Sunday, November 22, 2009

The Coldest Job in the Winery.

There's a beautiful three ton capacity stainless steel tank at Chaine d'Or.

We hardly ever use it. Anne and Jerry used it for fermentation of their Chardonnay and Cabernet Sauvignon and again for prep for bottling. I use it to settle the Chardonnay but prefer to use the inside tanks for bottling and finishing the Chardonnay. For red wines we usually use Macro T-Bins.

The T-Bins have fallen a bit out of favor recently because they are so small, but for the room we have they are perfect. I can fit them through the cellar doors if I need to , and larger bins won't fit. They also fit on the upper crush pad area, where bigger bins would not fit on the cement pad. The best thing though is that the are relatively low so Stefania can reach over and do punchdowns with out getting on a ladder. They are also pretty easy for us to keep cool, clean, and sealed, so almost all our fermentations are done in them.

This year though for the Harvest Moon fermentation I decided to use the three ton tank. Here's an older picture of me checking on Chardonnay must going into it:

I decided to use the tank because the harvest was so late and we'd be fermenting into late November. I knew it would get cold, and that temperature control would be critical. It's easier to heat up the big tank than the smaller plastic T-bins. It did get cold, and we did drag out the heat lamps to heat up the tank and keep fermentation temps between 60-70 degrees.

Yesterday though I knew would be one of the most painful unhappy days in the winery. Fermentation was done and it was time to press the wine. That means transferring the juice and must from the tank to the press.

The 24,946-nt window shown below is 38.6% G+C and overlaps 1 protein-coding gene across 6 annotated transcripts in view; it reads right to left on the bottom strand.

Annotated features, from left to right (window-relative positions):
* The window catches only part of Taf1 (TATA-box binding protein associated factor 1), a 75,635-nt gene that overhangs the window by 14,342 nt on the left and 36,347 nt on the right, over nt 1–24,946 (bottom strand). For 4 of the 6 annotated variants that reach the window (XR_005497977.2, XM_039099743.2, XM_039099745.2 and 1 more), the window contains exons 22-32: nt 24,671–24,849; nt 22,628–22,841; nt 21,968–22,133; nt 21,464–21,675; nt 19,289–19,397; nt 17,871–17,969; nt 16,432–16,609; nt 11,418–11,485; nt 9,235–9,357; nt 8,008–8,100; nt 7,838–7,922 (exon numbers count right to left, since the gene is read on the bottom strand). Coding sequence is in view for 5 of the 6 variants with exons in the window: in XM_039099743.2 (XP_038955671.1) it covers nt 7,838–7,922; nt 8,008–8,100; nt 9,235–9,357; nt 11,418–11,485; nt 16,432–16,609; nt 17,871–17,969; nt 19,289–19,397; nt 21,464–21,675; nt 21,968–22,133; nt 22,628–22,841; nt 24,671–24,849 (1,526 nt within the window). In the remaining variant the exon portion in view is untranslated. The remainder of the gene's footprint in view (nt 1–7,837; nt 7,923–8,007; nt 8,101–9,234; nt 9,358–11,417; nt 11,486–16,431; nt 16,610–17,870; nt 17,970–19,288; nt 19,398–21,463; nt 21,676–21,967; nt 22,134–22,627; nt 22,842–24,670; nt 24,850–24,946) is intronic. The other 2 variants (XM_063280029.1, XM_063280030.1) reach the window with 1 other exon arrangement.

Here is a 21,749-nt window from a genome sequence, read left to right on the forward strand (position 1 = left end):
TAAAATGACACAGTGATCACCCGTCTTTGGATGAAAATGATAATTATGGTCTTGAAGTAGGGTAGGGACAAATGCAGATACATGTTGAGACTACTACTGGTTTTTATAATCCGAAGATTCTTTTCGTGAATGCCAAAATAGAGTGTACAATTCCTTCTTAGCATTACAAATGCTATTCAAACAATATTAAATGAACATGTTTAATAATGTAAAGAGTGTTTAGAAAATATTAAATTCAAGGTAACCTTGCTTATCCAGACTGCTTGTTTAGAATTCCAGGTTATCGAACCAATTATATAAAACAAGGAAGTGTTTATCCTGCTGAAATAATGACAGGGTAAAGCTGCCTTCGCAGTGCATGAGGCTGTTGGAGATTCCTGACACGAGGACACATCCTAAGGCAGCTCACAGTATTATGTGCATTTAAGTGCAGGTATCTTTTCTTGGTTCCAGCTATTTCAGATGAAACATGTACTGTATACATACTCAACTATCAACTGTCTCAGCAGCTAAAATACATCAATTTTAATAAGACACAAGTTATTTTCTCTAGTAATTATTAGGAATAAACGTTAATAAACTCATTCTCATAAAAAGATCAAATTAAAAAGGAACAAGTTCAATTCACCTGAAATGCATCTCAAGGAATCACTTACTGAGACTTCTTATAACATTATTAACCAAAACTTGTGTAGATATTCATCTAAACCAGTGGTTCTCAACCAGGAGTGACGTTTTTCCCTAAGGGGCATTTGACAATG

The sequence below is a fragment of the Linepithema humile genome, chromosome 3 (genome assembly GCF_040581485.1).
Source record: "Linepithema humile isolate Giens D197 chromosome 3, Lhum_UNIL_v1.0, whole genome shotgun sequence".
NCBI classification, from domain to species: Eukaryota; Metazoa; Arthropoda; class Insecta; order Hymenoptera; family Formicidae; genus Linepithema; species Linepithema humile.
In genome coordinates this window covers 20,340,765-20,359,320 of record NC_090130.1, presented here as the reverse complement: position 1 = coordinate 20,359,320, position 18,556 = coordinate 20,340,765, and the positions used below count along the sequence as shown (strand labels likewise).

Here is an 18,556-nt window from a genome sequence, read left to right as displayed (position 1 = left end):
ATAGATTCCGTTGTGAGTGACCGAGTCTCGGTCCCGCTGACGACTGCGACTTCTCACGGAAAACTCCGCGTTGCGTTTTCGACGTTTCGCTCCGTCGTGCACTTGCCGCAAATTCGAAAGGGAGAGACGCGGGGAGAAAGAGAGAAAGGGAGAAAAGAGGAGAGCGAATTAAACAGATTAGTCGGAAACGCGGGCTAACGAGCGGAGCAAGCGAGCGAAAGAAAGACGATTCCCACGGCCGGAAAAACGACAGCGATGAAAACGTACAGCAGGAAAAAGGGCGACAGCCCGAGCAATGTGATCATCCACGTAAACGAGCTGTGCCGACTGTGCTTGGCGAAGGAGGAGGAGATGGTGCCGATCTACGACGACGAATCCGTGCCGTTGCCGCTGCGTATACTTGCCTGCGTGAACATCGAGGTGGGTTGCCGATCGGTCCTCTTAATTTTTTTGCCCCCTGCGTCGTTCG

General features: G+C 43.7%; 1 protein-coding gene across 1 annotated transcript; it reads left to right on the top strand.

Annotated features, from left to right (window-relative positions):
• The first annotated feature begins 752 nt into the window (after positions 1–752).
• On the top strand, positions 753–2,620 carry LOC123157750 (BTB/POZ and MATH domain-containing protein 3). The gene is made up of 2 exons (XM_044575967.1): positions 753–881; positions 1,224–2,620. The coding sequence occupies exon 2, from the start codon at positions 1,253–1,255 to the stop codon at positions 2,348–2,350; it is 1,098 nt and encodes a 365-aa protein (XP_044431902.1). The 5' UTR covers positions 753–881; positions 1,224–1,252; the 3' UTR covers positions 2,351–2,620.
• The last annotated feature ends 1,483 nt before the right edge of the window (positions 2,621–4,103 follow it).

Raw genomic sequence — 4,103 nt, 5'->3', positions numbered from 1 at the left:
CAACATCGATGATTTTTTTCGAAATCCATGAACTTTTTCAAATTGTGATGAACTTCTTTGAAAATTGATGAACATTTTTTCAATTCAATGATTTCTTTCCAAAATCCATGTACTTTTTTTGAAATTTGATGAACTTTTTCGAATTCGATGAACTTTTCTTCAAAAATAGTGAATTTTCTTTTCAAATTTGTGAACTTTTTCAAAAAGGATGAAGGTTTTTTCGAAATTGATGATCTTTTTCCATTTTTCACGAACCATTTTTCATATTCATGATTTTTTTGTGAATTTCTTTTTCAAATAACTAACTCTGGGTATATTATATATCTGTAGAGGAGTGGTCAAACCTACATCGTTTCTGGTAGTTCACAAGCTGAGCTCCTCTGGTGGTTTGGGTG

The first part is pretty easy. You hook up the pump to the tank and start pumping the juice out into the press. Eventually though the pump just can't move any more must. The solids are too solid to make it through the pump and that means someone has to climb in the tank and hand buckets out.

Get any illusions of I Love Lucy out of your head. This isn't a warm Italian countryside, or a Hollywood set. It was 44 degrees outside when we arrived at the winery yesterday morning. The temperature on the tank was reading 52, and it fell quickly as we got the juice out into the press to 48. This is a job for the tallest person in your crew. That's me.

Off came my boots, my warm socks, and my jeans. I'd selected an old pair of boxers for the morning because I knew this task was ahead. And I climbed in. The must was just above my knees, and 48 degrees. It took about 30 minutes to empty the tank one 5 gallon bucket at a time. Just to add to the misery, that's about 40 pounds, lifted over your head, about 180 times.

Those gym trips this summer paying off again. I was tired, arms got sore and my back felt it, but worst of all was feeling my feet get numb. I have to climb back out of the tank also, I don't fit through the door. Stef had towels out and a warm bucket of water waiting for me. I dried back off and got dressed and we finished the days tasks.

The pressing went fine and we transferred about 5 barrels worth of wine to the inside tank to settle. We also prepped all the barrels we will need to fill on Tuesday. Jerry did most of the cleaning outside and I got some barrels moved inside. (more heavy lifting).

We got home about 3:30. I never felt warm again the rest of the day. We started a fire, and I wore socks to bed, but my feet still felt cold all night. Finally this morning they felt better. It feels good though to know that we've got just 5 more barrels to fill and we can call the harvest season over. Just in time for Thanksgiving and a chance to warm back up before pruning season starts.

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